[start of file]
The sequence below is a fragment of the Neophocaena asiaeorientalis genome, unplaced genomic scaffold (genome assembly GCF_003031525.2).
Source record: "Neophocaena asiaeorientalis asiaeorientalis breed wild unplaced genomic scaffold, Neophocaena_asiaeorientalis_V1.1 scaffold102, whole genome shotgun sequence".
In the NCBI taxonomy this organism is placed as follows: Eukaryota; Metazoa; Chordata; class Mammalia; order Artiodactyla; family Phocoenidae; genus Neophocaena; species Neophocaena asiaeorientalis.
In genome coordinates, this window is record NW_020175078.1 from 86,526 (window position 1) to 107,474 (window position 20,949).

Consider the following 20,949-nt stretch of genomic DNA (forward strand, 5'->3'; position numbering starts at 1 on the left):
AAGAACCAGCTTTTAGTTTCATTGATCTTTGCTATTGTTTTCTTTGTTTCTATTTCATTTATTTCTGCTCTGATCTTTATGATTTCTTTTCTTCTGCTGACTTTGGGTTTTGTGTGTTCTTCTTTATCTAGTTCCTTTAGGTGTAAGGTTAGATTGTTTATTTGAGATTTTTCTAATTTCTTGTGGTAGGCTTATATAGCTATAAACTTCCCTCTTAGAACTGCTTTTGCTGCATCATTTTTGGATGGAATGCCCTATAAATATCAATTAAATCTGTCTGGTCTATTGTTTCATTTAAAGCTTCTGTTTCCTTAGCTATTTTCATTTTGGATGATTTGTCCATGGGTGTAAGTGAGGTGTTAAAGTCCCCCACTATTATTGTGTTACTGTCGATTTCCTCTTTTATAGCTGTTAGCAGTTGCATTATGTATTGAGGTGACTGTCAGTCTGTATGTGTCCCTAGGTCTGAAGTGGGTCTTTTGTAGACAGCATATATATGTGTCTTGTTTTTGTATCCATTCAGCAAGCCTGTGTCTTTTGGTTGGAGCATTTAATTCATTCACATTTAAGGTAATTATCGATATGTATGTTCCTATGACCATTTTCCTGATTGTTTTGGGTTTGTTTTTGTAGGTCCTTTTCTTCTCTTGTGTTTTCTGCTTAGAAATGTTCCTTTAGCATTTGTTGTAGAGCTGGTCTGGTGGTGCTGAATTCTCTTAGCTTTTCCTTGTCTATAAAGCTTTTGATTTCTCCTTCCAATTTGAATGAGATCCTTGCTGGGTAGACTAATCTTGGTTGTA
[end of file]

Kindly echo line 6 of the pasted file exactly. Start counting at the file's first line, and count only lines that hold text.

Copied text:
AAGAACCAGCTTTTAGTTTCATTGATCTTTGCTATTGTTTTCTTTGTTTCTATTTCATTTATTTCTGCTCTGATCTTTATGATTTCTTTTCTTCTGCTGACTTTGGGTTTTGTGTGTTCTTCTTTATCTAGTTCCTTTAGGTGTAAGGTTAGATTGTTTATTTGAGATTTTTCTAATTTCTTGTGGTAGGCTTATATAGCTATAAACTTCCCTCTTAGAACTGCTTTTGCTGCATCATTTTTGGATGGAATGCCCTATAAATATCAATTAAATCTGTCTGGTCTATTGTTTCATTTAAAGCTTCTGTTTCCTTAGCTATTTTCATTTTGGATGATTTGTCCATGGGTGTAAGTGAGGTGTTAAAGTCCCCCACTATTATTGTGTTACTGTCGATTTCCTCTTTTATAGCTGTTAGCAGTTGCATTATGTATTGAGGTGACTGTCAGTCTGTATGTGTCCCTAGGTCTGAAGTGGGTCTTTTGTAGACAGCATATATATGTGTCTTGTTTTTGTATCCATTCAGCAAGCCTGTGTCTTTTGGTTGGAGCATTTAATTCATTCACATTTAAGGTAATTATCGATATGTATGTTCCTATGACCATTTTCCTGATTGTTTTGGGTTTGTTTTTGTAGGTCCTTTTCTTCTCTTGTGTTTTCTGCTTAGAAATGTTCCTTTAGCATTTGTTGTAGAGCTGGTCTGGTGGTGCTGAATTCTCTTAGCTTTTCCTTGTCTATAAAGCTTTTGATTTCTCCTTCCAATTTGAATGAGATCCTTGCTGGGTAGACTAATCTTGGTTGTA